Jake Adicoff competes alongside his guide Sam Wood in the cross-country 10-kilometer open relay at the 2021 World Para Snow Sports Championships on Jan. 23, 2022 in Lillehammer, Norway.


She led all Americans in Lillehammer by winning three world titles, including in both biathlon competitions she entered.

“I would say the world championship was pretty competitive in terms of who was on the podium,” Gretsch told in January. “That makes an exciting prospect for the Games.”

Meanwhile, Dan Cnossen and Jake Adicoff could add to the medals they earned four years ago in PyeongChang. Cnossen, a former Navy SEAL, won a gold, four silvers and a bronze in South Korea.

Adicoff is one of the more intriguing storylines for Team USA having retired from Para Nordic skiing after winning a silver in cross-country skiing in 2018. 

The visually impaired skier decided to return to the sport during the coronavirus pandemic, and he qualified for his second Paralympics alongside his guide and close friend Sam Wood. He said he hopes to win multiple medals and at least one gold in Beijing.

“I didn’t want to go to Beijing for the ride. I’ve done the experience before, and it’s phenomenal and very fun,” Adicoff said. “… I’m coming into this with very clear performance goals that are very, very lofty.”

At the same time, six-time Paralympian Aaron Pike is hoping to make his first podium after coming close in Nordic skiing and the marathon over the past few years.

Rounding out the Nordic skiers on Team USA are a mix of returning Paralympians (Grace Miller and Ruslan Reiter), a summer Paralympian in Dani Aravich (track and field) who’s making her Winter Games debut, and newcomers like Nelson, Martin and Peterson.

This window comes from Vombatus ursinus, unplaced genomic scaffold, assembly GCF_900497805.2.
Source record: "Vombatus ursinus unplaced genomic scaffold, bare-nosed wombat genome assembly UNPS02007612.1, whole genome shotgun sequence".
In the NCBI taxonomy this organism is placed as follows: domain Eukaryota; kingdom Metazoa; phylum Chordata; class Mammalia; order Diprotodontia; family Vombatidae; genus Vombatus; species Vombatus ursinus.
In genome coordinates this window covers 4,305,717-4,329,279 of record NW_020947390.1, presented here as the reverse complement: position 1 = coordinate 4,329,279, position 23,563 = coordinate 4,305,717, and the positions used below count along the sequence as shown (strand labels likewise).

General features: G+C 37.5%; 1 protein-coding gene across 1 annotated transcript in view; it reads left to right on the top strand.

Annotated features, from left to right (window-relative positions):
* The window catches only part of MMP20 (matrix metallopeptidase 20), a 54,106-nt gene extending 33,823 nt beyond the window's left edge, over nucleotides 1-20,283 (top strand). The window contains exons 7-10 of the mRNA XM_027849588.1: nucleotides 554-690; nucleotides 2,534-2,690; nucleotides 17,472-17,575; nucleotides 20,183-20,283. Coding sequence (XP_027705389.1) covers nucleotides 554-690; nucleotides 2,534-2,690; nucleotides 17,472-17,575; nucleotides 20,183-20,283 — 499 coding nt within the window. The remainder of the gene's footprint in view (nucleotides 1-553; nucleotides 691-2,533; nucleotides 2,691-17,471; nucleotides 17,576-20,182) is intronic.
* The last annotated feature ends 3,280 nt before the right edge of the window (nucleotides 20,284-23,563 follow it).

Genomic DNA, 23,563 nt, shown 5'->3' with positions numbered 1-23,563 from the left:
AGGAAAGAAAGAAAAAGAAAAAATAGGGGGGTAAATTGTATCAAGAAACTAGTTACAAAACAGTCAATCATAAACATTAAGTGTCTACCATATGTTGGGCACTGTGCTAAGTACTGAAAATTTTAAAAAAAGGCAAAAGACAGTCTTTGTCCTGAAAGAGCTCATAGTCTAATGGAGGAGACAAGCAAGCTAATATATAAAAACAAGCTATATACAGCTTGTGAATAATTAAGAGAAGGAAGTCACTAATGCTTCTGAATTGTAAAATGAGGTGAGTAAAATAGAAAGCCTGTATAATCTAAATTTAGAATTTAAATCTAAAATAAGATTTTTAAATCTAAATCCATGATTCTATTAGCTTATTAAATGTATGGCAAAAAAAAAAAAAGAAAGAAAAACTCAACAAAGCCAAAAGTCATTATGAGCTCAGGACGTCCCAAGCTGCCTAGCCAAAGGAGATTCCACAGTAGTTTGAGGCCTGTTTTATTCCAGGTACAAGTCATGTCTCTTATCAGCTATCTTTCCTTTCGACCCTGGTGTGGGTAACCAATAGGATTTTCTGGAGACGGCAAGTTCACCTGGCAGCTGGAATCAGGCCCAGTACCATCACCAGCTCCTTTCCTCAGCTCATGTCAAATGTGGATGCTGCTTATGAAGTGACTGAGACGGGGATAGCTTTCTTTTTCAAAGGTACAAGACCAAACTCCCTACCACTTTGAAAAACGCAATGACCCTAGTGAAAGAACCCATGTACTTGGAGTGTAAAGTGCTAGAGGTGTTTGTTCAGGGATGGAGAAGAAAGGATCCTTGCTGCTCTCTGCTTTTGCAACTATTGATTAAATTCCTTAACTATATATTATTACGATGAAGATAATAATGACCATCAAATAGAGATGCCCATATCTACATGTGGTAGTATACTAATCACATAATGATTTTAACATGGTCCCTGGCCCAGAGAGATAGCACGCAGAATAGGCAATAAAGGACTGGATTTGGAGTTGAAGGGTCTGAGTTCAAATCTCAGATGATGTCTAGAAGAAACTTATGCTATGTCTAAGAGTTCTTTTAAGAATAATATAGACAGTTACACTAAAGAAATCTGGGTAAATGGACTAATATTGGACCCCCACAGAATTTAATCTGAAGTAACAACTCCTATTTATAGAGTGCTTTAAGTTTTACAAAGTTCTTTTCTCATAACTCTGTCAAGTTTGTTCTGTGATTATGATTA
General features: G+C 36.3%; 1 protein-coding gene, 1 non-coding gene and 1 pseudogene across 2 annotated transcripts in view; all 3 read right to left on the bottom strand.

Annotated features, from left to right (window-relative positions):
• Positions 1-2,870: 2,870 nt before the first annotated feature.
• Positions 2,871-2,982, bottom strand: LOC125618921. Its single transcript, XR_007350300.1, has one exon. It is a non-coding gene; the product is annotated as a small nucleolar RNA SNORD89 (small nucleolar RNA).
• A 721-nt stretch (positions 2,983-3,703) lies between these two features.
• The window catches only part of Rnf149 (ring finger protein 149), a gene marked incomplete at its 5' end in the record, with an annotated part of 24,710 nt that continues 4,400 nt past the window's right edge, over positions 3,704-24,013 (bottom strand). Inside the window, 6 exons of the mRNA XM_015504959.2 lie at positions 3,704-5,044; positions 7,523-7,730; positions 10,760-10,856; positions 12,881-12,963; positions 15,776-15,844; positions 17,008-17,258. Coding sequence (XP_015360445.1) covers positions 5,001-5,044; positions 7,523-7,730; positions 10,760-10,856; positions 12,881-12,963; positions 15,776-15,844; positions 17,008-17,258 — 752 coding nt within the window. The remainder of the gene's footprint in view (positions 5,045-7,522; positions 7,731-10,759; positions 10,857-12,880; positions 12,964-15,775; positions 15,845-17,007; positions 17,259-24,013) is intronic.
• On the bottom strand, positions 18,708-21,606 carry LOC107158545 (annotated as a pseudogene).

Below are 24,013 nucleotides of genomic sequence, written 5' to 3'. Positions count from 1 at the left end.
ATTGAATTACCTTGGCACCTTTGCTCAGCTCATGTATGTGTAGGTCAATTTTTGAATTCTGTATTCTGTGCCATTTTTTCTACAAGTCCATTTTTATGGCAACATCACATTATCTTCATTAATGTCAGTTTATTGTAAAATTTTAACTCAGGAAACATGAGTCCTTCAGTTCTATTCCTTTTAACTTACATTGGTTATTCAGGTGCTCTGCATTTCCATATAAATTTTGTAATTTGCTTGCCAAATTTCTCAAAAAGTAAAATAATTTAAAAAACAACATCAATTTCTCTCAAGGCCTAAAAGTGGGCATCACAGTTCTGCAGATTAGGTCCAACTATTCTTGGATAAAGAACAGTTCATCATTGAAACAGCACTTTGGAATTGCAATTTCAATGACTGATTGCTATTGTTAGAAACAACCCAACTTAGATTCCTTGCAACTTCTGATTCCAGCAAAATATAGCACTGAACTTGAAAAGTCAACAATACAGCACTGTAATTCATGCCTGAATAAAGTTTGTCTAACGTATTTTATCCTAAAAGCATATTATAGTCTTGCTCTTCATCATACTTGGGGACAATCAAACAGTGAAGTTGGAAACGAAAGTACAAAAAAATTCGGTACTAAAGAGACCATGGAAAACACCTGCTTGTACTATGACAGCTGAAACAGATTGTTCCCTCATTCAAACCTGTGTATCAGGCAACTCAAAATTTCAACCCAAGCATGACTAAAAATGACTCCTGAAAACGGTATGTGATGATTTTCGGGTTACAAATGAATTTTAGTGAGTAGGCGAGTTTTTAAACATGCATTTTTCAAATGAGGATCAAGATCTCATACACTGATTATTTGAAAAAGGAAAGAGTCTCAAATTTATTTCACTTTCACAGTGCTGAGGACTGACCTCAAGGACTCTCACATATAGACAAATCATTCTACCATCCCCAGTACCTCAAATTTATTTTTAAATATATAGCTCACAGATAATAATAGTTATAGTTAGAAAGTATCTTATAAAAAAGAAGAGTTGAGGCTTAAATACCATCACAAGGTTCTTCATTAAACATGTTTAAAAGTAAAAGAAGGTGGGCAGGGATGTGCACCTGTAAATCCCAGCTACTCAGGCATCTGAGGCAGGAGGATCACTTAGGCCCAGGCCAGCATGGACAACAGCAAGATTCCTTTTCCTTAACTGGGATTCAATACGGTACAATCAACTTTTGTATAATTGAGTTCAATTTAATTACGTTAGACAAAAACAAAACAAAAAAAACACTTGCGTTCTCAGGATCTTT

Not all of the Americans are going into the Games with a medal-or-bust mindset.

“My goal is to have fun. There (are) no expectations going into this, and you know, I’ve never been to China either,” said Nelson, who’ll celebrate his 18th birthday in Beijing on March 5. “So it’s going to be cool just to see what it’s like over there.

“I just think it’s going to be a really cool experience, and I’m not going into this saying, ‘Oh, I want a gold medal’ or anything crazy like that yet.”

Peterson, a 19-year-old sophomore at St. Lawrence University, was the last member named to the U.S. team. In fact, she’s fairly new to adaptive sports. She raced in only one world cup event this season before traveling to Lillehammer for the world championships, where she made an impression by earning two silvers and a bronze.

Peterson needed a special invitation from World Para Nordic Skiing and the International Paralympic Committee to compete in Beijing. Like her new teammates, she’s looking forward to racing.

“I just want to show up and have fun and ski fast and gain this incredible experience,” Peterson said. “And hopefully, that will be reflected in the results. But no matter what, it will just be amazing to be there.”

Alex Abrams has written about Olympic sports for more than 15 years, including as a reporter for major newspapers in Florida, Arkansas and Oklahoma. He is a freelance contributor to on behalf of Red Line Editorial, Inc.